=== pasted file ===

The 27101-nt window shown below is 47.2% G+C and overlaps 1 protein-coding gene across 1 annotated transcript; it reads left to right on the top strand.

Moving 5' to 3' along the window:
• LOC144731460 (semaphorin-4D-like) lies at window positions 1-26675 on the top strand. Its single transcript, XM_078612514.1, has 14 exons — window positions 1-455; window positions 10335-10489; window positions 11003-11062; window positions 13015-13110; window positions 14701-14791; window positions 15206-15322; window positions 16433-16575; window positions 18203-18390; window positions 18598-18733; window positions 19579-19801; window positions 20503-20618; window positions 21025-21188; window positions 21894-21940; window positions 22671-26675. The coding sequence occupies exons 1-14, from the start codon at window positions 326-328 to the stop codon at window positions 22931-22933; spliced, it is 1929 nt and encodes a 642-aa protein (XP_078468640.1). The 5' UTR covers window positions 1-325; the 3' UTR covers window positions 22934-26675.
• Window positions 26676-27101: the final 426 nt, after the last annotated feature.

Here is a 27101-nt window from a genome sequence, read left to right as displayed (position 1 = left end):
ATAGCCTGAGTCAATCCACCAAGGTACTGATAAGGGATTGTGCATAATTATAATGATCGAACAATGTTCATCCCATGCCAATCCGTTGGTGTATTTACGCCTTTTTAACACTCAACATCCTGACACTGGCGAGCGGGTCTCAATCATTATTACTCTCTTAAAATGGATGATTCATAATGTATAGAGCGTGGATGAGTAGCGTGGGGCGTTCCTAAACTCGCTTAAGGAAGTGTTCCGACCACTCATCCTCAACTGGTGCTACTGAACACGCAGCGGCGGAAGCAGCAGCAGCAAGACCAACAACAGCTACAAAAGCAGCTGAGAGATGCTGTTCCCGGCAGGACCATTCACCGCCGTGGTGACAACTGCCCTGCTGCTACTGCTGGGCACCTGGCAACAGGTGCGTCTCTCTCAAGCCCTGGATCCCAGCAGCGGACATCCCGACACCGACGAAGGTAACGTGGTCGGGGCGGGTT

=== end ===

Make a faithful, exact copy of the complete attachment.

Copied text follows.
The 27101-nt window shown below is 47.2% G+C and overlaps 1 protein-coding gene across 1 annotated transcript; it reads left to right on the top strand.

Moving 5' to 3' along the window:
• LOC144731460 (semaphorin-4D-like) lies at window positions 1-26675 on the top strand. Its single transcript, XM_078612514.1, has 14 exons — window positions 1-455; window positions 10335-10489; window positions 11003-11062; window positions 13015-13110; window positions 14701-14791; window positions 15206-15322; window positions 16433-16575; window positions 18203-18390; window positions 18598-18733; window positions 19579-19801; window positions 20503-20618; window positions 21025-21188; window positions 21894-21940; window positions 22671-26675. The coding sequence occupies exons 1-14, from the start codon at window positions 326-328 to the stop codon at window positions 22931-22933; spliced, it is 1929 nt and encodes a 642-aa protein (XP_078468640.1). The 5' UTR covers window positions 1-325; the 3' UTR covers window positions 22934-26675.
• Window positions 26676-27101: the final 426 nt, after the last annotated feature.

Here is a 27101-nt window from a genome sequence, read left to right as displayed (position 1 = left end):
ATAGCCTGAGTCAATCCACCAAGGTACTGATAAGGGATTGTGCATAATTATAATGATCGAACAATGTTCATCCCATGCCAATCCGTTGGTGTATTTACGCCTTTTTAACACTCAACATCCTGACACTGGCGAGCGGGTCTCAATCATTATTACTCTCTTAAAATGGATGATTCATAATGTATAGAGCGTGGATGAGTAGCGTGGGGCGTTCCTAAACTCGCTTAAGGAAGTGTTCCGACCACTCATCCTCAACTGGTGCTACTGAACACGCAGCGGCGGAAGCAGCAGCAGCAAGACCAACAACAGCTACAAAAGCAGCTGAGAGATGCTGTTCCCGGCAGGACCATTCACCGCCGTGGTGACAACTGCCCTGCTGCTACTGCTGGGCACCTGGCAACAGGTGCGTCTCTCTCAAGCCCTGGATCCCAGCAGCGGACATCCCGACACCGACGAAGGTAACGTGGTCGGGGCGGGTT